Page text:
New grasses for a new climate?

Media releases, New Zealand

An Australia-New Zealand biotechnology partnership is creating a new kind of grass that will reduce cattle burps, improve productivity, and help dairy farmers prepare for climate change.

The partnership will be assisted by a NZ$2 million grant announced by New Zealand Economic Development Minister Pete Hodgson last night.

He announced the funding as part of a NZ$3.8 million package of grants from the Australia New Zealand Biotechnology Partnership Fund (ANZBPF), which is awarded to New Zealand companies working with partners in Australia.

A new grass variety is being developed by Melbourne-based biotech company Gramina – a joint venture between Australia’s Molecular Plant Breeding Cooperative Research Centre (ANZBPF) and New Zealand rural services group PGG Wrightson Genomics Ltd. The joint venture was formed following previous ANZBPF grants to PGG Wrightson Ltd, the parent company of PGG Wrightson Genomics Ltd.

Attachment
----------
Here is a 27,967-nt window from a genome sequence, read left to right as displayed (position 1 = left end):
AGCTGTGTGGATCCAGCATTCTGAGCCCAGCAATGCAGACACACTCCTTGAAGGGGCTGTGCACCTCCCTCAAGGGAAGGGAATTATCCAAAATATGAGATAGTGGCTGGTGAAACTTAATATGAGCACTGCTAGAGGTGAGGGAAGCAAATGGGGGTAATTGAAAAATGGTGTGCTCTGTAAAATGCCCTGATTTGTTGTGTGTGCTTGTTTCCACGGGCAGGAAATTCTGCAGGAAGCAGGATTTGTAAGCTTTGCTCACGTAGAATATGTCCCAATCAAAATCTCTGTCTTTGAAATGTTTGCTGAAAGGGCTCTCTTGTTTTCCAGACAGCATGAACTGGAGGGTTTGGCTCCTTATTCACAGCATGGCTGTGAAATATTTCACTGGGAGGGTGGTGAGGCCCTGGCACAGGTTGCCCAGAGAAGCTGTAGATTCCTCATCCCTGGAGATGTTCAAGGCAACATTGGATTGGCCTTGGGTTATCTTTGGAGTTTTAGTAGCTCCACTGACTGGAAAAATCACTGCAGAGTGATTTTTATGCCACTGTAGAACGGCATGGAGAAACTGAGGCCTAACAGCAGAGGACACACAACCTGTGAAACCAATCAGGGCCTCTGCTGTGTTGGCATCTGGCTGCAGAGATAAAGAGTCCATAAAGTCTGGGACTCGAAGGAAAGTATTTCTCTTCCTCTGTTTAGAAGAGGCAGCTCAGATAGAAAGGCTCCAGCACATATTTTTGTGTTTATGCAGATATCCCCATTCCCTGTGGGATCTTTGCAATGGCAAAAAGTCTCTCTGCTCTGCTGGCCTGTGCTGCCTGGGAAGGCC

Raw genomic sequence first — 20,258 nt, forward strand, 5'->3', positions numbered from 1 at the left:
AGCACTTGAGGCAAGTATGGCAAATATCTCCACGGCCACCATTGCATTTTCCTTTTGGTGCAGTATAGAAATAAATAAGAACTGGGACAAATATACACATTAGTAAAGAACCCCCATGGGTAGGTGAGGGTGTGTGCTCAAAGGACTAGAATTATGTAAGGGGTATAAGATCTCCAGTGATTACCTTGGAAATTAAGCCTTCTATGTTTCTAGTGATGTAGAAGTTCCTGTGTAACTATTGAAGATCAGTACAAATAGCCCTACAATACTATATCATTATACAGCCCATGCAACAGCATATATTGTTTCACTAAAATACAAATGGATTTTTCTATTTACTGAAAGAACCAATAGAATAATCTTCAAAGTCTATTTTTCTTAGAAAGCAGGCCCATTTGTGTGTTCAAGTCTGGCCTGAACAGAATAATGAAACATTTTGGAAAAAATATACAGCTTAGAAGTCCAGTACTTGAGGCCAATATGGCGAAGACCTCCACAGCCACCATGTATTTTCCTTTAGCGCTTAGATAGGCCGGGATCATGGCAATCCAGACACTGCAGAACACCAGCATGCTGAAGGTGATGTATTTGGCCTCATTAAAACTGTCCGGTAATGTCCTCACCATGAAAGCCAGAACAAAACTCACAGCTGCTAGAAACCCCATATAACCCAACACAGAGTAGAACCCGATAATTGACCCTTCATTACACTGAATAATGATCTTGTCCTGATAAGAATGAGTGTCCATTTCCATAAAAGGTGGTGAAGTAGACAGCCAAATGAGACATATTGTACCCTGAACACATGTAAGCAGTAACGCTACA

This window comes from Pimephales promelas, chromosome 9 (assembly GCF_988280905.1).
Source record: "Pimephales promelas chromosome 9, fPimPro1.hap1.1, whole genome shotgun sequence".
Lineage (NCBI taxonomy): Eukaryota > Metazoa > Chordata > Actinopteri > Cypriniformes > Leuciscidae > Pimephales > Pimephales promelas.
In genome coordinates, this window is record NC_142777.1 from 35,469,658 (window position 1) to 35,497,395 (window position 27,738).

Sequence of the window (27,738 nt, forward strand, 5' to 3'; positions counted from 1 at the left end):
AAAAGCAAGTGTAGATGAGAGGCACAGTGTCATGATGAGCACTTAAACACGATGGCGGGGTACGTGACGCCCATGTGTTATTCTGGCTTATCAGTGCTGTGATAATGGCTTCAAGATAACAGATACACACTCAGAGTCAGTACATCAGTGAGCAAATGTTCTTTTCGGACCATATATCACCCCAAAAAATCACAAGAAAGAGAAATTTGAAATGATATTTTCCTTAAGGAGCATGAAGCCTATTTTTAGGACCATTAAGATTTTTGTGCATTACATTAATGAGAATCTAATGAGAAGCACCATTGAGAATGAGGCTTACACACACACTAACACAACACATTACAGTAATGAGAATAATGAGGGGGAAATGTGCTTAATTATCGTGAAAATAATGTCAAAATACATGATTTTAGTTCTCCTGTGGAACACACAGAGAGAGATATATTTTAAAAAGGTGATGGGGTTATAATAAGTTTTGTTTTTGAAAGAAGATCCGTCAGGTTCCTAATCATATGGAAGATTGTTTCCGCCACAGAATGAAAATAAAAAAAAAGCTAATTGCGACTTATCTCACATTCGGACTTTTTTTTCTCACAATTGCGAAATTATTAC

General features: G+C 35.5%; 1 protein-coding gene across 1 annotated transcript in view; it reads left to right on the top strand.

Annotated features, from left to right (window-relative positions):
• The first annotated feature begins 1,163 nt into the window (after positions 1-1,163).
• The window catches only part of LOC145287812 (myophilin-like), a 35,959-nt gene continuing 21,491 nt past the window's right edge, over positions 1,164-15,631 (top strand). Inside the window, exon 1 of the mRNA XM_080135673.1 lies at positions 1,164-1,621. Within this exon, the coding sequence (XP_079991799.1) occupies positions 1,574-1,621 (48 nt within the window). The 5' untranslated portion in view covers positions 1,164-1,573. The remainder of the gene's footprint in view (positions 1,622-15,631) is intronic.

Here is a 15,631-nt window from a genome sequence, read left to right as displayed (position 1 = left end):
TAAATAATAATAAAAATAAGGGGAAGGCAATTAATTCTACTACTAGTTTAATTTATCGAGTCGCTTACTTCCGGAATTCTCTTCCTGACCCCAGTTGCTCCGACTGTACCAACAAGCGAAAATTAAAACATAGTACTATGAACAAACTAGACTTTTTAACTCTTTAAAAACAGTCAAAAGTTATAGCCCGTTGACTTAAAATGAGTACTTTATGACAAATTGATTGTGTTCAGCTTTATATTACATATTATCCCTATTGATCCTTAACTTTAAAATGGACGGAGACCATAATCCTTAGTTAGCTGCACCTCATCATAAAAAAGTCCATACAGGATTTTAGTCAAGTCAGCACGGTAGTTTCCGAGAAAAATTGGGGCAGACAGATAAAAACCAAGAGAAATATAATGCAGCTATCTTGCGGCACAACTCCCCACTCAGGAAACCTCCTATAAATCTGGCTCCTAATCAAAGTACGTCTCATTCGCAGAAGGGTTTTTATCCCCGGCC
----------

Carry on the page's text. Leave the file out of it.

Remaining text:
NZTE Biotechnology Group General Manager Peter Lennox says the fund is a ground-breaking initiative that encourages trans-Tasman collaboration in biotechnology.

“ANZBPF is designed to facilitate and accelerate partnerships between New Zealand and Australian biotech companies, and offers financial support for new and innovative proposals.”

New Zealand Trade Commissioner in Melbourne Shona Bleakley says: “This is a great example of Australian and New Zealand companies working together to create products with a global market.”

Gramina Chairman Dr Glenn Tong says the research will allow the development of grasses that thrive in warmer climates.

“Currently, the dairy farming pasture-grasses of choice are perennial ryegrass and tall fescue. Both are high quality, highly digestible grasses that cows love to eat – and a happy cow is a good milker,” he says.

“Unfortunately for the dairy industry, perennial ryegrass grows well only in temperate areas. With climate change some of these areas are becoming warmer.”